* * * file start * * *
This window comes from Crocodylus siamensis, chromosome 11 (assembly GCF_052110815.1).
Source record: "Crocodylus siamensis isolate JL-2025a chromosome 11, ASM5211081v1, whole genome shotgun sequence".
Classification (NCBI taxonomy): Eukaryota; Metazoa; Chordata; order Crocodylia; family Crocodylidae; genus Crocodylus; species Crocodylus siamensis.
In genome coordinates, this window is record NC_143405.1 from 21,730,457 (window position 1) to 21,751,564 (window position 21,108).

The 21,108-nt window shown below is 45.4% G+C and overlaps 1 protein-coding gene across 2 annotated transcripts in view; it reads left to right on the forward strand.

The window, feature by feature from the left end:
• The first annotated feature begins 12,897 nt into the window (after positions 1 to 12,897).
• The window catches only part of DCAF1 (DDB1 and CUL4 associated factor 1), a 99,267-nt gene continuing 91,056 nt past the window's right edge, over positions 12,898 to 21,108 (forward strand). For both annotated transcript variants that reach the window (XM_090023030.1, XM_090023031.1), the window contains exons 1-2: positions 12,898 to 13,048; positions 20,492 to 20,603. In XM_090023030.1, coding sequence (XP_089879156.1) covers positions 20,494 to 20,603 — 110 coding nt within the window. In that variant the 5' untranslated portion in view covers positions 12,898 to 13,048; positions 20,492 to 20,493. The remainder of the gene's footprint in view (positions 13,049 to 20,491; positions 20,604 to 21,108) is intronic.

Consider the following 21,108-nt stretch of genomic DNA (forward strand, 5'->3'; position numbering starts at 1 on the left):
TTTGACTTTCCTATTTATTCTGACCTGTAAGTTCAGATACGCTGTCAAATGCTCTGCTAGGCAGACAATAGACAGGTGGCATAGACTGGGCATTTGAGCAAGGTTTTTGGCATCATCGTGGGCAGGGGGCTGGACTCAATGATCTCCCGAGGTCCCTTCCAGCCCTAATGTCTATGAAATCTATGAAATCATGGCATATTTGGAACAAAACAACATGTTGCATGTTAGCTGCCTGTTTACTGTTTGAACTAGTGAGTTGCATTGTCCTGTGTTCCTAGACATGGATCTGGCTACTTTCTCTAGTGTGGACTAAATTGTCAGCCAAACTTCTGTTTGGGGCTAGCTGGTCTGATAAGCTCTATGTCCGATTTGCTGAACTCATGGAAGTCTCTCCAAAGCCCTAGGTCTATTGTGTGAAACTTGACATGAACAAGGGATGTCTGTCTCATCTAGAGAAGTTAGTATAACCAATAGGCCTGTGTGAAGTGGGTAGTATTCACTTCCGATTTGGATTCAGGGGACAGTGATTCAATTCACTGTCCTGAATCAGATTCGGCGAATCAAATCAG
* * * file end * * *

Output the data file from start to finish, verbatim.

This window comes from Crocodylus siamensis, chromosome 11 (assembly GCF_052110815.1).
Source record: "Crocodylus siamensis isolate JL-2025a chromosome 11, ASM5211081v1, whole genome shotgun sequence".
Classification (NCBI taxonomy): Eukaryota; Metazoa; Chordata; order Crocodylia; family Crocodylidae; genus Crocodylus; species Crocodylus siamensis.
In genome coordinates, this window is record NC_143405.1 from 21,730,457 (window position 1) to 21,751,564 (window position 21,108).

The 21,108-nt window shown below is 45.4% G+C and overlaps 1 protein-coding gene across 2 annotated transcripts in view; it reads left to right on the forward strand.

The window, feature by feature from the left end:
• The first annotated feature begins 12,897 nt into the window (after positions 1 to 12,897).
• The window catches only part of DCAF1 (DDB1 and CUL4 associated factor 1), a 99,267-nt gene continuing 91,056 nt past the window's right edge, over positions 12,898 to 21,108 (forward strand). For both annotated transcript variants that reach the window (XM_090023030.1, XM_090023031.1), the window contains exons 1-2: positions 12,898 to 13,048; positions 20,492 to 20,603. In XM_090023030.1, coding sequence (XP_089879156.1) covers positions 20,494 to 20,603 — 110 coding nt within the window. In that variant the 5' untranslated portion in view covers positions 12,898 to 13,048; positions 20,492 to 20,493. The remainder of the gene's footprint in view (positions 13,049 to 20,491; positions 20,604 to 21,108) is intronic.

Consider the following 21,108-nt stretch of genomic DNA (forward strand, 5'->3'; position numbering starts at 1 on the left):
TTTGACTTTCCTATTTATTCTGACCTGTAAGTTCAGATACGCTGTCAAATGCTCTGCTAGGCAGACAATAGACAGGTGGCATAGACTGGGCATTTGAGCAAGGTTTTTGGCATCATCGTGGGCAGGGGGCTGGACTCAATGATCTCCCGAGGTCCCTTCCAGCCCTAATGTCTATGAAATCTATGAAATCATGGCATATTTGGAACAAAACAACATGTTGCATGTTAGCTGCCTGTTTACTGTTTGAACTAGTGAGTTGCATTGTCCTGTGTTCCTAGACATGGATCTGGCTACTTTCTCTAGTGTGGACTAAATTGTCAGCCAAACTTCTGTTTGGGGCTAGCTGGTCTGATAAGCTCTATGTCCGATTTGCTGAACTCATGGAAGTCTCTCCAAAGCCCTAGGTCTATTGTGTGAAACTTGACATGAACAAGGGATGTCTGTCTCATCTAGAGAAGTTAGTATAACCAATAGGCCTGTGTGAAGTGGGTAGTATTCACTTCCGATTTGGATTCAGGGGACAGTGATTCAATTCACTGTCCTGAATCAGATTCGGCGAATCAAATCAG